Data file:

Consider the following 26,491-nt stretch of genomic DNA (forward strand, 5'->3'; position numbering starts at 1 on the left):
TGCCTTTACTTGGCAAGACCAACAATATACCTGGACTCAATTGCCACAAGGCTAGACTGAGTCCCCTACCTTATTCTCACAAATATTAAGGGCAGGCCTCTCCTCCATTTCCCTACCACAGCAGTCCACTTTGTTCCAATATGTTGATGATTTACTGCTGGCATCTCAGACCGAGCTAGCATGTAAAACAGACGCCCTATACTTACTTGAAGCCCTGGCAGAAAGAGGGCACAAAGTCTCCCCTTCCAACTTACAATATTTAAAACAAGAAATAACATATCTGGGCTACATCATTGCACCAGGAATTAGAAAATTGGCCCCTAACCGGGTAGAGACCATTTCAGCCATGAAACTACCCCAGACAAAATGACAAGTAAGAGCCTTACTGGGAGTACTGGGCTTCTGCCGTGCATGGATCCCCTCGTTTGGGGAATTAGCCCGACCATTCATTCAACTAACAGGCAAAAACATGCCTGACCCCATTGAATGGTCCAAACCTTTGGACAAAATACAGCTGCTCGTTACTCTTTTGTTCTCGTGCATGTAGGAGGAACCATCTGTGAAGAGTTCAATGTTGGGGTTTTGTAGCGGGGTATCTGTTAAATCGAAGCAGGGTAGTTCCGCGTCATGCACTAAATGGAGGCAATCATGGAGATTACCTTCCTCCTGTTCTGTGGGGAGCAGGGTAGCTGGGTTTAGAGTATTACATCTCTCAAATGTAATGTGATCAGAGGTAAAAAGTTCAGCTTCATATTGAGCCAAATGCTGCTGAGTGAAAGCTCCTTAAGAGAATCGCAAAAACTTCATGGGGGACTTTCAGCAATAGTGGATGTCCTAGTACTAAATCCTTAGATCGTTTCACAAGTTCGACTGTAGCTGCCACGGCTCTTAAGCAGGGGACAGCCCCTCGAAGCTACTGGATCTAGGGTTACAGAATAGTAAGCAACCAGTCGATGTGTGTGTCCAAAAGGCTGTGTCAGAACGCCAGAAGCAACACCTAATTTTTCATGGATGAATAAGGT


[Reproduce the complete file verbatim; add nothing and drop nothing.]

Consider the following 26,491-nt stretch of genomic DNA (forward strand, 5'->3'; position numbering starts at 1 on the left):
TGCCTTTACTTGGCAAGACCAACAATATACCTGGACTCAATTGCCACAAGGCTAGACTGAGTCCCCTACCTTATTCTCACAAATATTAAGGGCAGGCCTCTCCTCCATTTCCCTACCACAGCAGTCCACTTTGTTCCAATATGTTGATGATTTACTGCTGGCATCTCAGACCGAGCTAGCATGTAAAACAGACGCCCTATACTTACTTGAAGCCCTGGCAGAAAGAGGGCACAAAGTCTCCCCTTCCAACTTACAATATTTAAAACAAGAAATAACATATCTGGGCTACATCATTGCACCAGGAATTAGAAAATTGGCCCCTAACCGGGTAGAGACCATTTCAGCCATGAAACTACCCCAGACAAAATGACAAGTAAGAGCCTTACTGGGAGTACTGGGCTTCTGCCGTGCATGGATCCCCTCGTTTGGGGAATTAGCCCGACCATTCATTCAACTAACAGGCAAAAACATGCCTGACCCCATTGAATGGTCCAAACCTTTGGACAAAATACAGCTGCTCGTTACTCTTTTGTTCTCGTGCATGTAGGAGGAACCATCTGTGAAGAGTTCAATGTTGGGGTTTTGTAGCGGGGTATCTGTTAAATCGAAGCAGGGTAGTTCCGCGTCATGCACTAAATGGAGGCAATCATGGAGATTACCTTCCTCCTGTTCTGTGGGGAGCAGGGTAGCTGGGTTTAGAGTATTACATCTCTCAAATGTAATGTGATCAGAGGTAAAAAGTTCAGCTTCATATTGAGCCAAATGCTGCTGAGTGAAAGCTCCTTAAGAGAATCGCAAAAACTTCATGGGGGACTTTCAGCAATAGTGGATGTCCTAGTACTAAATCCTTAGATCGTTTCACAAGTTCGACTGTAGCTGCCACGGCTCTTAAGCAGGGGACAGCCCCTCGAAGCTACTGGATCTAGGGTTACAGAATAGTAAGCAACCAGTCGATGTGTGTGTCCAAAAGGCTGTGTCAGAACGCCAGAAGCAACACCTAATTTTTCATGGATGAATAAGGT